You loved shopping almost as much as you liked to cook.  We had many trips out together and Fenwicks tearooms was almost always on the agenda. 'Meet me by the clock' you'd say and then off we'd go and it was always tea with cheese scones. Always. When I was old enough it was a cheeky glass of wine somewhere, and when the Champagne Bar in M&S opened, well, we began a completely new tradition!  Then the shopping began - and you knew how to do it in style.  You knew how to put an outfit together and accessorise it perfectly - you were always simply elegant and as a child I loved to lie on your bed as you got ready, watching you at your dressing table applying your makeup and finally your rings - these were always the last thing you put on.
When I had Tom and Martha, you loved them fiercely, although I seem to remember you giving me a certain amount of grief that I was pregnant!  When Martha was born, you didn't particularly like her name to begin with (you let me know in your own inimitable style), but a few days later it was as if you'd invented the name yourself!  I loved to watch you with your great-grandchildren, your love, patience and obvious pleasure in them made me so happy.  One of my very favourite memories involves a family day out; we were off to the coast and you were in the front seat of my car, children in the back.  We were listening to a CD when an Andy Williams song came on "you're just too good to be true" and you and I began to sing along.  You sang so loudly and with such pleasure, turning to Tom to sing to him the line "I love you baby...". 
You were not afraid of death.  I know this from our conversations. I know that you will now be enjoying a rather large 'welcome home' party, wherever that may be.  As for me, there is a huge crater- like hole where you used to preside over my life; but, I take with me, the joy and love that I had for you, and you for me, and that is more love than I could ever have imagined...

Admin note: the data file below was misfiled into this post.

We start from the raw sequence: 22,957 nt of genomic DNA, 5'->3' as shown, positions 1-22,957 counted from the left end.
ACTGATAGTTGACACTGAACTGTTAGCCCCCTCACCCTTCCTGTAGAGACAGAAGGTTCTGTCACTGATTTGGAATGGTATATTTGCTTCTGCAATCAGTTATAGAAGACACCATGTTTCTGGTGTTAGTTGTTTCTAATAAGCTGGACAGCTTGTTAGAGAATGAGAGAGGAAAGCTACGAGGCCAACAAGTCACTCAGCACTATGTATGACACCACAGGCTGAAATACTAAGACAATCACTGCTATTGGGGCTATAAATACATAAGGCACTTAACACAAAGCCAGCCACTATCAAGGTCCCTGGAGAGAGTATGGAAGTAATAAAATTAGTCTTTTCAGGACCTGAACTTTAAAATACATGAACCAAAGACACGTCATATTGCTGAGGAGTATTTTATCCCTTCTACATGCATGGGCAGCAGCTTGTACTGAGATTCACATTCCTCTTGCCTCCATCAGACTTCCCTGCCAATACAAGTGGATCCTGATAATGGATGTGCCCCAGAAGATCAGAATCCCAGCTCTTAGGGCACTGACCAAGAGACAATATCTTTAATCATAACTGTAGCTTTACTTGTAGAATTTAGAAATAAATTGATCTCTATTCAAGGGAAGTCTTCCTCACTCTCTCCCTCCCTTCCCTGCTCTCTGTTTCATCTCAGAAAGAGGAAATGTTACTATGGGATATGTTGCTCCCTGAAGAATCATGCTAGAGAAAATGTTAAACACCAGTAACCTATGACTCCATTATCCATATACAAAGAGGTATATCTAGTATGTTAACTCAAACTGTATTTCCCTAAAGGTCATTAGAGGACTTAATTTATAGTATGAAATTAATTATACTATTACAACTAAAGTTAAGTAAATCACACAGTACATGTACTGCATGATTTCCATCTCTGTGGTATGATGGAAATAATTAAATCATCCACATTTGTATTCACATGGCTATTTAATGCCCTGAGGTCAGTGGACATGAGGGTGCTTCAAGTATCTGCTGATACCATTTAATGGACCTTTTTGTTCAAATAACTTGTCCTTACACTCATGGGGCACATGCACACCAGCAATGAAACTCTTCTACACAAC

“I am standing upon the seashore.
A ship at my side spreads her white
sails to the morning breeze and starts
for the blue ocean.

She is an object of beauty and strength.
I stand and watch her until at length
she hangs like a speck of white cloud
just where the sea and sky come
to mingle with each other.

Then, someone at my side says;
"There, she is gone!"

"Gone where?"
Gone from my sight. That is all.
She is just as large in mast and hull
and spar as she was when she left my side
and she is just as able to bear her
load of living freight to her destined port.
Her diminished size is in me, not in her.

And just at the moment when someone
at my side says, "There, she is gone!"
There are other eyes watching her coming,
and other voices ready to take up the glad
"Here she comes!"
And that is dying.
                                                               Henry Van Dyke
Rene Chaplin 1920-2012


  1. Lovely, Emotional and tearful ... May her spirit wander free and happy x

    1. Beautiful thoughts for an inspirational lady.

  2. Oh Sarah, What a beautiful personal send off. She knows how much you loved her... and she'll be still looking out for you and your children (just from above)..

    Much love. Tina x